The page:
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October 10, 2017 0 Comments

A life in welding

Welding isn’t just how Ray Hill makes his living. It’s his whole way of life.

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Ray Hill was hooked on welding from the very first moment he was introduced to the trade. At the age of 20, he was working with his stepfather, using precast concrete to build bridges, when a welder on the job showed him a few basic skills. “It fascinated me,” Hill recalls.

In 2002, Hill went to the Tulsa Welding School in Jacksonville in the US state of Florida. One of his instructors had a 3M(tm) Speedglas™  9000X Auto-Darkening Helmet. “He let me use his and I liked it a lot, so I bought one for myself,” Hill says. Hill has since owned several Speedglas helmets and now even has an image of one tattooed on his arm.

After graduating with a welding degree, Hill spent several years alternating between welding and plumbing. A few years back, he came across a union that was recruiting welders, and in 2010 he decided to enter into its five-year apprenticeship programme. Hill is now a journeyman – or fully accredited – welder with the union.

“I’ve always used Speedglas helmets,” Hill says. “I’ve never used anything else.” He has had a 9000X, a 9002X and a 9100X, and he recently got a 9100XXI with true-colour view. “I’ve always liked them, and I’ve never ventured off to another brand,” he says.

3mspeedglas_099A natural view

So, what does Hill like about them? “Everything,” he says. “The aerodynamics, the light weight, they have a great view, and they have different shades that you can switch to, depending on the job.” He especially likes his new 9100XXI helmet for its visual qualities. “It’s got true colour and a more natural view when you look through it,” he says.

 

“A lot of the older ones have a green lens that gives everything a green tint. I’ve got buddies who have had different hoods and I’ve tried them out, but I’ve always just liked Speedglas.”

Hill, who turned 39 in December, lives in Tampa, Florida, but we caught up with him in the US state of Maryland, where he was working on a gas plant. “I work at power plants, chemical plants, refineries, mines, nuclear power plants ­– all kinds of industrial work,” he says. “I travel all across the United States, working for different contractors.”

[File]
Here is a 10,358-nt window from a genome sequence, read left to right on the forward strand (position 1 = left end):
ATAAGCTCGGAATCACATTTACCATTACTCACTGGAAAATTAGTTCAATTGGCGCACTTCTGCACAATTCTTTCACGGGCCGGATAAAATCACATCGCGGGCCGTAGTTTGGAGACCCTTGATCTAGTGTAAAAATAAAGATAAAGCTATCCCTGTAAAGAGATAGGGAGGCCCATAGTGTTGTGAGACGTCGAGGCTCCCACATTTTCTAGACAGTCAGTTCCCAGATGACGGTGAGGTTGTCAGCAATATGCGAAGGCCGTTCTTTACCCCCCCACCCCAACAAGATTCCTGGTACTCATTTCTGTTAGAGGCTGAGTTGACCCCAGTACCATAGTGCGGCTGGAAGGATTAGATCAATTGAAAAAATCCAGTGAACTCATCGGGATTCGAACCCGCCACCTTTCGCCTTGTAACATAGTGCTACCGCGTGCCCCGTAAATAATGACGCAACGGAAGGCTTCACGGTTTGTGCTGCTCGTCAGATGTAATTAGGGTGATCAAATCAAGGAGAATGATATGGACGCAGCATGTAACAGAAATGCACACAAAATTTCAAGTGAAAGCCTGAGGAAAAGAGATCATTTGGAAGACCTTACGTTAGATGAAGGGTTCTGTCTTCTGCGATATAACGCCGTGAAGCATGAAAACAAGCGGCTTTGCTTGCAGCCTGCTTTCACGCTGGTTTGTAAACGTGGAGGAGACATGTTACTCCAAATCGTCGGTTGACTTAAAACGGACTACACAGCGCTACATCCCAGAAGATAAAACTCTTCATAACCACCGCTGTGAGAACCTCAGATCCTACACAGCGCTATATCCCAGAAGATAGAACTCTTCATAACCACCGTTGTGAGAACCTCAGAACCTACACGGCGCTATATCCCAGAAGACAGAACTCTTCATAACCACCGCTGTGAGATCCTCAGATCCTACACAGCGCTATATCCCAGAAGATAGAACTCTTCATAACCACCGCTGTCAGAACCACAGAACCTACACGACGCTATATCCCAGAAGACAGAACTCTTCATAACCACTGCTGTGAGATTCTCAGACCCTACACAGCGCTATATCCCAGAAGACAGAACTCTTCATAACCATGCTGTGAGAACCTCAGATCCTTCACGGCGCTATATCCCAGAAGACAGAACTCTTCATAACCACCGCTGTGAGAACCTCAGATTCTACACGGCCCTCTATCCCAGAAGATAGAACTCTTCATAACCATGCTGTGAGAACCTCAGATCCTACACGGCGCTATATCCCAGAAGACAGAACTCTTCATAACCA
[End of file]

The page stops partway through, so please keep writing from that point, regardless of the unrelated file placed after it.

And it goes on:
The Speedglas Tattoo

Hill’s dedication to Speedglas is so complete that he has a tattoo on his upper left arm that features a Speedglas helmet. The tattoo reflects Hill’s belief that welding is more than an occupation ­– it’s a way of life. “You live and eat welding,” he says. “You wake up welding and go to sleep welding.”

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Safety first

Hill adds, “It’s not something that just anybody can do. It is a skill. Welding can be hard, and it can be dangerous. You can go on a job at these refineries or chemical plants, and if you don’t know what you’re doing you could end up killing somebody. There are a lot of safety procedures you have to go through before you just go out there and cut a piece of pipe out. If it’s not shut down, there might be some chemical or gas going through it and you could blow the whole plant up. It has happened. That’s why safety is a really big thing in our profession.”

Hill says he loves what he does. “I love welding and I love Speedglas hoods,” he says. “I live by them; I advertise the product. I have the hood tattooed on my arm. When people come into this profession I tell them to buy Speedglas. I’ve let people use mine, and some have gone out and bought their own. I won’t use anything else. I’ll use Speedglas for the rest of my life.”

Four things to consider when buying welding safety equipment

Welding can be a dangerous business, but the right safety equipment can help to minimize the risk. Here are some things to keep in mind when selecting a welding helmet.

  • Ray Hill likes the side windows on his Speedglas helmet. “When you’re welding and have your hood down, you can’t see around you,” he says. “The side windows give you a peripheral view, so if there’s a safety issue around you’re aware of it.”
  • As Hill says, “You can buy a cheap welding hood for (USD) $20 or $30. It might last two days or it might last three months. If you drop it, it might break.”
  • A lightweight helmet will help make the job a lot more comfortable. If you work as a welder, you’re going to spend a lot of time in your helmet. You need to make sure it sits on you as comfortably as possible.
  • Protection. This is the most important consideration. Welders need to guard against burns, fumes, noise, infrared and ultraviolet radiation, electric shock and other hazards. Having the right PPE can go a long way toward keeping you safe.

Text: Michael Miller Photos: Jock Fistick

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More than 35 years ago, we went to the shipyards of Sweden to study welders working conditions. We found skilled craftsmen blindly striking arcs as they continually nodded their shields down.

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